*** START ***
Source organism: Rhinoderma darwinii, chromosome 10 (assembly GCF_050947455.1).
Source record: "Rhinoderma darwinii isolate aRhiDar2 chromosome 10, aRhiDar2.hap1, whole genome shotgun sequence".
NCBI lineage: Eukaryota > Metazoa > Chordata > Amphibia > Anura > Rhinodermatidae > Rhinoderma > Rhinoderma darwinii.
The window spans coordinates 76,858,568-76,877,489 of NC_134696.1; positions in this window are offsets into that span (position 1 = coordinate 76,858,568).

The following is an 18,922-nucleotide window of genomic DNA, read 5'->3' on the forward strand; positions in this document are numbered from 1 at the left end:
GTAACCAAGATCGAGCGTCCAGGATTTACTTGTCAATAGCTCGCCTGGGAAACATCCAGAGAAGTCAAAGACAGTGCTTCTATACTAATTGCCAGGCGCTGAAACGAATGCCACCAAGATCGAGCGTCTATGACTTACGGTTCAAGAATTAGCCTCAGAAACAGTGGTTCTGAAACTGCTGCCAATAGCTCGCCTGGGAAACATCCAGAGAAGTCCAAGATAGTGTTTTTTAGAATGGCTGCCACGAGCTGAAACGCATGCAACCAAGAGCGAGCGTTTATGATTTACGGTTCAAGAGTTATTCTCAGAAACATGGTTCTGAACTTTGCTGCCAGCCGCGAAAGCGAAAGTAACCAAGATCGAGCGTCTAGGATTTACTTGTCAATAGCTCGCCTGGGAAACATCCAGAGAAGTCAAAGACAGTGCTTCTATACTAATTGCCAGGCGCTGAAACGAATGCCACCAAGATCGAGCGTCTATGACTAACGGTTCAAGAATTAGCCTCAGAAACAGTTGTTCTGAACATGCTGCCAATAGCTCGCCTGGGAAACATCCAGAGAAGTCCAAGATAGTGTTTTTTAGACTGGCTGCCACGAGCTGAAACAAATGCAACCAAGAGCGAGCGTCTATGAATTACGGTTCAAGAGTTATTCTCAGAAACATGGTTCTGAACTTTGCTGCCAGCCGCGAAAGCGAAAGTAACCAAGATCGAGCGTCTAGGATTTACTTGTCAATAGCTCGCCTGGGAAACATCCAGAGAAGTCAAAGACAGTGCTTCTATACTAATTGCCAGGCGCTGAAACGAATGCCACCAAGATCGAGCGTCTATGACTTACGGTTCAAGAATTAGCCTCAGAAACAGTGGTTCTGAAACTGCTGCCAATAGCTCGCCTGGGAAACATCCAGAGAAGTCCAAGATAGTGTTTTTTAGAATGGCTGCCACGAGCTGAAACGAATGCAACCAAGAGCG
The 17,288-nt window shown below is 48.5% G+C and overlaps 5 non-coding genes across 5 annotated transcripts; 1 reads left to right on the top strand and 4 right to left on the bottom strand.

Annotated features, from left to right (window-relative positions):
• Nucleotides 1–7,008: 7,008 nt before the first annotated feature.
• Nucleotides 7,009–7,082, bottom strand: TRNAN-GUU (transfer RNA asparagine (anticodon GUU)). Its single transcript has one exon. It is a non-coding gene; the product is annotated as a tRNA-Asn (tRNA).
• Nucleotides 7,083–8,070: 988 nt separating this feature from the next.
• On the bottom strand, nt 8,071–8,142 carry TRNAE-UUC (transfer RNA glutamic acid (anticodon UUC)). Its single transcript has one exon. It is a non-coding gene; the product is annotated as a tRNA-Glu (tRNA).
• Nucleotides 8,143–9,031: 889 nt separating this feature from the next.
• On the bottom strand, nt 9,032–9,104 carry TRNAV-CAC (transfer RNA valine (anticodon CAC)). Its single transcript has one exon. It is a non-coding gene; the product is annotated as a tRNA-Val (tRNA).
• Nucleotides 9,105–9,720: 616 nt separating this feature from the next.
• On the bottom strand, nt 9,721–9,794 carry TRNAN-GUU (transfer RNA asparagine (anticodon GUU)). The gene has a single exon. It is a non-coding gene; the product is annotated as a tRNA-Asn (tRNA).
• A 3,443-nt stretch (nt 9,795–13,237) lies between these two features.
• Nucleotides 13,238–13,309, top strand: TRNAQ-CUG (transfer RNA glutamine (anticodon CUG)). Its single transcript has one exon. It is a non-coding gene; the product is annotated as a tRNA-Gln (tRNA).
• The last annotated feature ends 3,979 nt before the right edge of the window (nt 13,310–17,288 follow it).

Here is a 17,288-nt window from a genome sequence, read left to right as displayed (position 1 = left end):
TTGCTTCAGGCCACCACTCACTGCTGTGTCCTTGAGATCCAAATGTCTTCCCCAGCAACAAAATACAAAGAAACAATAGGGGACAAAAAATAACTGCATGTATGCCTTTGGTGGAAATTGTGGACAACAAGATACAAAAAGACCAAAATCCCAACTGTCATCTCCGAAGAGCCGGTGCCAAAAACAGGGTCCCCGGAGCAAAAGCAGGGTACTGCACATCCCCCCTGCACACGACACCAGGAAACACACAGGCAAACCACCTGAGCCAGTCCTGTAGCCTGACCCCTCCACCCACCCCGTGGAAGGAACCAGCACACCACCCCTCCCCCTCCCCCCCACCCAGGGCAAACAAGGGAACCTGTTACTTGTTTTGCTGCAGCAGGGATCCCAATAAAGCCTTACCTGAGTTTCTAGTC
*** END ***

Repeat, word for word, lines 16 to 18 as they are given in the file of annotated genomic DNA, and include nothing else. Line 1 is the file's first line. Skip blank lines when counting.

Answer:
• On the bottom strand, nt 9,721–9,794 carry TRNAN-GUU (transfer RNA asparagine (anticodon GUU)). The gene has a single exon. It is a non-coding gene; the product is annotated as a tRNA-Asn (tRNA).
• A 3,443-nt stretch (nt 9,795–13,237) lies between these two features.
• Nucleotides 13,238–13,309, top strand: TRNAQ-CUG (transfer RNA glutamine (anticodon CUG)). Its single transcript has one exon. It is a non-coding gene; the product is annotated as a tRNA-Gln (tRNA).